I had seen this excellent film when it was first released over 20 years ago. I had forgotten about it completely and came across it on the mystery channel recently. When it first came out I recall that no less a personage than William F. Buckley - not normally in the film reviewing business - raved about it.

Having just seen it again, I am astonished at what a superb film this is, and that I could have forgotten it. Consider the credits - Joan Didion as writer, and Robert Duvall, Robert deNiro, Charles Durning and and Burgess Meredith.

Those expecting simply a crime story will be disappointed, for the horrific murder that is the centerpiece of the movie is nothing more than, in Hitchcock's term, a 'McGuffin' on which to hang a richly human tale of corruption, guilt, brotherly conflict and devotion, and redemption. The portrayal of the necessary compromises that even good institutions - e.g. the church - must make to exist and operate in the world is as good a portrayal of the essential sinfulness of the human condition as any. In fact I feel that it is impossible for anyone without at least some semblance of religious sensibility to appreciate the true character of this movie.

The period setting and flavor is excellent and the production values are superb. Contrary to viewers who were bored I could not tear myself away from the screen.

This one is truly an overlooked and forgotten - dare I use an overworked term? - masterpiece.

Reviewed by budmassey ([email protected]) 10 / 10

Quite simply, the finest crime drama ever.

This story is somewhat loosely based on the story of Elizabeth Short, widely known as the Black Dahlia. For decades the mystery of her death plagued the LAPD., and, despite the gruesome denouement in True Confessions, the killer of the Black Dahlia was never found.

The murder mystery was dramatized in a novel by James Ellroy, perhaps better known for the more successful, though in many ways definitely inferior, L.A. Confidential. In 2005 a somewhat low budget adaptation was made with a present day setting, and most recently a Brian De Palma film, regarding which, a must miss, was released, based on Ellroy's novel and starring Canadian Mia Kirshner in the title role, along with the likes of Scarlett Johansson, Josh Hartnett, and Hillary Swank.

Despite all this attention, imitators will be hard pressed to match the desolate and subdued brilliance of this telling of the popular mystery, owing in no small measure to the immensely talented cast. DeNiro's portrayal of Monsignoir Spellacy, an Irish priest with a decidedly human side, is positively stunning, in the manner of DeNiro's other historic performances of the era. Duvall, as his flawed but well intentioned brother and LAPD detective, renders what may be the finest performance of his long and illustrious career.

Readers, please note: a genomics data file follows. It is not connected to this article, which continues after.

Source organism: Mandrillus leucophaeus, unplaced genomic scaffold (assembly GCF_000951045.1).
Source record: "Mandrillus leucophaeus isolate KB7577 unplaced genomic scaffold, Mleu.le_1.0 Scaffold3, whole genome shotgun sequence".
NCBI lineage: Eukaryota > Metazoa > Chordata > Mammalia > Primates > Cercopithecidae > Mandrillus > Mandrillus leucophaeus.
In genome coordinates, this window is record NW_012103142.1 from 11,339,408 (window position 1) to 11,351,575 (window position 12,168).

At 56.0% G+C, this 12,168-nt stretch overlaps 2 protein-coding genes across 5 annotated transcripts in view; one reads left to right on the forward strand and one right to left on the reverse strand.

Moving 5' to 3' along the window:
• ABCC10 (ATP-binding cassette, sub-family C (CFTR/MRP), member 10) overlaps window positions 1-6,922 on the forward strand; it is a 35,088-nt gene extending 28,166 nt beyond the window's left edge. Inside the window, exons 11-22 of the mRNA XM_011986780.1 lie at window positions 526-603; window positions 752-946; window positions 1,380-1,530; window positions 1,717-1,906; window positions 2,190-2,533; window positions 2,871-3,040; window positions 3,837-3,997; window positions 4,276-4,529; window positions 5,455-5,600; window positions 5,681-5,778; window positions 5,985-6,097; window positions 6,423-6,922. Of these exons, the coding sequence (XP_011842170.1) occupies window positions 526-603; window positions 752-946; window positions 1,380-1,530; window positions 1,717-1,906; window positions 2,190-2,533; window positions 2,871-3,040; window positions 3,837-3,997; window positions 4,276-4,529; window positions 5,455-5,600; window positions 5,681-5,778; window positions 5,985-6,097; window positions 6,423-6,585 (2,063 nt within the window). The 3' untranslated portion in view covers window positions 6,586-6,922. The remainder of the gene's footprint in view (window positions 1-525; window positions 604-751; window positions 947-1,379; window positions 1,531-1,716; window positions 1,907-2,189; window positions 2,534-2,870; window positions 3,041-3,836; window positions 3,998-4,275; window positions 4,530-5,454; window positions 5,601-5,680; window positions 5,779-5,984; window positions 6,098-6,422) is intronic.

Most of the period references will not be appreciated by today's movie viewer, but the zeitgeist is beautifully captured. The reality of the characters is stunning, even though they are necessarily stylized to a large extent. The tone, pace, and style of the movie are sharply reminiscent of The Godfather, although True Confessions relies much less on violence and noise, and more on character and plot.

Central to the story is the uneasy relationship between an ambitious priest and his hard-boiled detective brother. The two clash over scattered entanglements that reach deep into the LAPD, the Catholic church, and the wealthy and elite LA community. When events and evidence surrounding the mutilated corpse of a would-be actress begin to tighten the noose around a small and corrupt group that spans all these borders, the relationship of the brothers becomes increasingly strained.

Institutions of wealth, power and influence are exposed to the increasingly unforgiving glare of reality. The scope of the story is epic, but the treatment is intimate. The combination is breathtaking.

Scattered about the edges of this subtle and majestically paced masterpiece is a complex thought provoking mystery, but be warned. The story that unfolds is not an easy one to watch. Avoiding a trite ending, the film instead seems to fade into an uneasy, but inevitable, twilight, in which defeat, loss and resignation replace the ambitions and illusions of youth.

Despite the grisly and disturbing events of the story, and notwithstanding the epic tragedy of the final act, True Confessions is, ultimately, an uplifting story about redemption through adversity. The final scene has a huge emotional payoff, but only if you have invested in the story from the beginning.

Standouts in the magnificent supporting cast include Charles Durning, as a fading influence peddler, and the incomparable Rose Gregorio as a burned out madam known to, but abandoned by, all. And one cannot fail to mention the amazingly sensitive portrayal by Burgess Meredith of DeNiro's mentor, father confessor, and, in many ways, eventual savior, Father Fargo.

All in all, this is, quite simply, the finest crime drama ever, rich with performances so brilliant, so masterful, that you will be left speechless, even after many viewings, which is, of course, the only way to appreciate so complex and subtle a masterpiece. I recently got the widescreen DVD version, and can once again experience True Confessions as I remember it; delicate, moving, brilliant and thought-provoking, as well as in its proper aspect ratio.